You could sense something special in the Belfast air on Tuesday as Northern Ireland chased their dream of reaching a major tournament.
Then, after a captain’s display from Marissa Callaghan as she notched the opening goal and a late clincher from Nadene Caldwell, it was suddenly a reality and pure ecstasy for a team who had not only defied the odds, but blossomed when the pressure was really on.
The 2-0 Seaview victory over Ukraine completed a 4-1 Euro 2022 play-off triumph as the euphoric Northern Ireland squad celebrated the country’s first ever qualification for a major women’s tournament.
To put the achievement in context, the women’s national team was only reformed in 2004 after being disbanded at the turn of the century.
Northern Ireland’s rise from the ashes to history-makers in the space of 17 years is nothing short of astonishing.
“No one can understand how a team with players who work in shops or hospitals are here against professionals,” said manager Kenny Shiels before the match.
And he’s right. The journey for this group of unlikely heroes has been remarkable.
Shiels and his players have proven people wrong again and again. Part-time players, a huge number of injuries, a lack of preparation with friendly cancellations – it’s the ultimate underdog story.
The part-time nature of the team cannot be underestimated. Of the 11 starters in Ukraine, seven of them had not kicked a ball for their clubs since December, with one friendly against England in February their sole match practice.
It was similar reading for the second leg, and although Ukraine could have outplayed Northern Ireland, they were never going to work harder, show more passion or out-run this team with a European Championships on the line.
Any team would struggle with eight key injuries to their squad, yet Northern Ireland, 49th in the world, proved the doubters wrong against a team 26 places higher in the rankings. Russia are the next lowest ranked team to qualify for the Euros at 24 in the world.
Rachel Furness, Lauren Wade, Abbie Magee and Demi Vance would have been guaranteed starters. Megan Bell, Caitlin McGuinness, Rachel Newborough and Caragh Hamilton would have been certainties in the squad if fit. And that is just for the two play-off games, not the full qualification campaign.
Northern Ireland’s achievement is magnified by the small pool from which Shiels can pick, but the squad had been using adversity as motivation for the campaign.
The injured players were present at Seaview and although small in number, their impact was unquestionable. They were kicking every ball, clapping every pass and cheering every tackle like they were on the pitch.
While the injured players were a huge loss, time after time the void was filled by lesser-known names, but players who stepped up to write their names in history.
Rebecca McKenna, who celebrated her 20th birthday on Tuesday, was superb after coming into the side at right-back, as was Rebecca Holloway on the other flank. Chloe McCarron, despite her limited game time at Birmingham City, was excellent after replacing Furness and the returning Laura Rafferty was a rock in the second leg.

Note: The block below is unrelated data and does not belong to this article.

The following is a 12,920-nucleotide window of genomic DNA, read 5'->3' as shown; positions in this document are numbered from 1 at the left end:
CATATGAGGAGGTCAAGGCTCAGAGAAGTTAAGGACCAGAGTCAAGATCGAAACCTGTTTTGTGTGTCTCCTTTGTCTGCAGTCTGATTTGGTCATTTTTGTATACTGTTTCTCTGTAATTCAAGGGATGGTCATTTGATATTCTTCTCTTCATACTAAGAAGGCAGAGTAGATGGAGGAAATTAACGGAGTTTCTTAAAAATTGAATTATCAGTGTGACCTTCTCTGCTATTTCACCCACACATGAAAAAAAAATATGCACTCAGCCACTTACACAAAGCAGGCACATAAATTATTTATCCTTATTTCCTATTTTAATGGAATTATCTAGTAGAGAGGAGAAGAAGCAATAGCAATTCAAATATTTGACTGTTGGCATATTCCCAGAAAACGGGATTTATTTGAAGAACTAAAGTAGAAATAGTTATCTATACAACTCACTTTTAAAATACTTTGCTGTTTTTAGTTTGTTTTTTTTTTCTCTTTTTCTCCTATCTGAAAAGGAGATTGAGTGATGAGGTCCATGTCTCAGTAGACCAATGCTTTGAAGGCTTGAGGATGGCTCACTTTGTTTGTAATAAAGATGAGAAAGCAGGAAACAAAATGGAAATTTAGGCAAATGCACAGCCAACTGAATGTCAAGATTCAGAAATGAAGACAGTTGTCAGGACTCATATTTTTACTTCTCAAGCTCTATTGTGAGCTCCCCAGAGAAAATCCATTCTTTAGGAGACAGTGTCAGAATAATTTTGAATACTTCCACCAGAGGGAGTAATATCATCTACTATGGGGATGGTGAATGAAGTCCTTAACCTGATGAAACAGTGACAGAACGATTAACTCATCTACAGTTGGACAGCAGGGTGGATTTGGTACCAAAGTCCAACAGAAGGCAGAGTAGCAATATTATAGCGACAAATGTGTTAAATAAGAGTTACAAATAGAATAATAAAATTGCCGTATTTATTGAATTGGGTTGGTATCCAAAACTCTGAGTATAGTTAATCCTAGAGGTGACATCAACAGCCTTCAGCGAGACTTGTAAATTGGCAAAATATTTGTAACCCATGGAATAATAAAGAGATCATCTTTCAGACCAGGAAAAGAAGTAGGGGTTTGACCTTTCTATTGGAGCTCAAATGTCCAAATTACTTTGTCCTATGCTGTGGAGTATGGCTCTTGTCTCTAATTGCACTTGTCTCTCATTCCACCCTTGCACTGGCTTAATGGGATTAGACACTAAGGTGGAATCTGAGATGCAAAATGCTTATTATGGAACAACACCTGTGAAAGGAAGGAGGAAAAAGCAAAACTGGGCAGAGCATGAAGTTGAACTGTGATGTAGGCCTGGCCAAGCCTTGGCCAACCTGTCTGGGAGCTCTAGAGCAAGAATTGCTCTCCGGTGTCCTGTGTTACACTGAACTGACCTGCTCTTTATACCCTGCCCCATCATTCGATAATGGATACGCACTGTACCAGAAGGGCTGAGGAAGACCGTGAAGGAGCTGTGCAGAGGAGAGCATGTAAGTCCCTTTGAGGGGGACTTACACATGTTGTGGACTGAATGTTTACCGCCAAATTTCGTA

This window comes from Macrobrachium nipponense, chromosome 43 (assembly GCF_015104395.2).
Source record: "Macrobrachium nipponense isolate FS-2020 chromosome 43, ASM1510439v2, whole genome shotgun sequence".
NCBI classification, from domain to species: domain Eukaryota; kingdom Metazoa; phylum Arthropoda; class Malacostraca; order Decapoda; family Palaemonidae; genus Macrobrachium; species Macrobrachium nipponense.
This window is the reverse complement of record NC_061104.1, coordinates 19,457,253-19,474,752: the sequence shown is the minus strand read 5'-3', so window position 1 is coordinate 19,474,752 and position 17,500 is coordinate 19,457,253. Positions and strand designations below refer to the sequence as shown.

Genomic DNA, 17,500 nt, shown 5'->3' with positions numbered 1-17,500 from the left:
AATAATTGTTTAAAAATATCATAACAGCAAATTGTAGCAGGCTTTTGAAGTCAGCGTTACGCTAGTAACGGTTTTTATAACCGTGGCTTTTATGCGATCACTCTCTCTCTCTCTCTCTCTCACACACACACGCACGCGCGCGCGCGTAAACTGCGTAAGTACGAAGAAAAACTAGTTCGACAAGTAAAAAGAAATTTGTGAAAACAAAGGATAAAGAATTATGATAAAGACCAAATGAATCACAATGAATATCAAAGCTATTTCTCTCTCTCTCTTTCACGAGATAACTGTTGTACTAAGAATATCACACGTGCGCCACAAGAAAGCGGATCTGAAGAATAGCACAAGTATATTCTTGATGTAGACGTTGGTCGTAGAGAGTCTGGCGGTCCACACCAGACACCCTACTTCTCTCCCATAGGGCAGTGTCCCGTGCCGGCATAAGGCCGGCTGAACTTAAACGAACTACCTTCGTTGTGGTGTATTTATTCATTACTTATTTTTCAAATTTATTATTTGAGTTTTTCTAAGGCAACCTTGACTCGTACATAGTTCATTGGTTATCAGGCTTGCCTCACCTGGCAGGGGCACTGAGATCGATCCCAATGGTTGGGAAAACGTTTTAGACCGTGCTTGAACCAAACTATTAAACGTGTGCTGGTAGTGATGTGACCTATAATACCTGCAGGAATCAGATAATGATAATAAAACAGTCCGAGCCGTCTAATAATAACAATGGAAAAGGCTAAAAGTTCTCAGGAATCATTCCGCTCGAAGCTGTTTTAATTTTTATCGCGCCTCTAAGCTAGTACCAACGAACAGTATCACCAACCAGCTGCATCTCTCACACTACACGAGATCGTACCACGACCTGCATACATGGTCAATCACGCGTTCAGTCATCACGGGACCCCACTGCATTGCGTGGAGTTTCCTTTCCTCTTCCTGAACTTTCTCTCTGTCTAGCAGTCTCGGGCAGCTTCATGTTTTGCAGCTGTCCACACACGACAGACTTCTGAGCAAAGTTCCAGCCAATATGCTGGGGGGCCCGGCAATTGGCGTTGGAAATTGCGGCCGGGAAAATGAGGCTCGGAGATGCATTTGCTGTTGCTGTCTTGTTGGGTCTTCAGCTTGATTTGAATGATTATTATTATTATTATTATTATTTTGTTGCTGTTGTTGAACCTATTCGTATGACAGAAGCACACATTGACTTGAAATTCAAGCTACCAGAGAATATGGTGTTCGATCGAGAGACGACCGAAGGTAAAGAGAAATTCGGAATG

Honestly, you could name every player who stepped out in a green shirt. They all played their part.
The impact of Shiels and his coaching team, including son Dean, cannot be underestimated. In the space of 20 months he has taken a part-time team to a major tournament. With the injuries, disrupted preparation, Covid-19 regulations, empty stands – it’s simply sensational, almost ridiculous how impressive that feat is.
For those who dare to dream
Yes, of course the result was important, but regardless of what happened at Seaview, the play-off was about so much more than that.
These matches were about the the sacrifices from the squad, their families and friends, those who missed out on this journey, the young kids watching at home but most of all, it’s for those who dare to dream.
The game is growing rapidly and players have talked about further interest from the qualifying campaign alone. Reaching this point should send it into the stratosphere.
If you roll back the years to where it began in 2004, Julie Nelson appeared in Northern Ireland’s first game back against Portugal. Sarah McFadden, Ashley Hutton and Rachel Furness made their debuts the following year.
Caldwell, Vance, Callaghan, Kirsty McGuinness and Simone Magill came along soon after that. The core group of this squad have been there for the journey, weathering the highs and lows, and that is what makes this achievement so special.
At the other end of the scale, Kerry Beattie, the youngest player in the current squad, was only 169 days old when Northern Ireland returned to the pitch after a four-year break.
That is why it means so much to this squad, both young and old. For some of these players it has a life-long dream, for others it has been their entire life.
Each player has their own individual story to tell from this remarkable journey, and it is impossible not to be swept along on the wave alongside this incredible bunch of dreamers.
It’s been a long, sometimes path arduous against all the odds, but ultimately the record books will say one thing – Northern Ireland, history makers.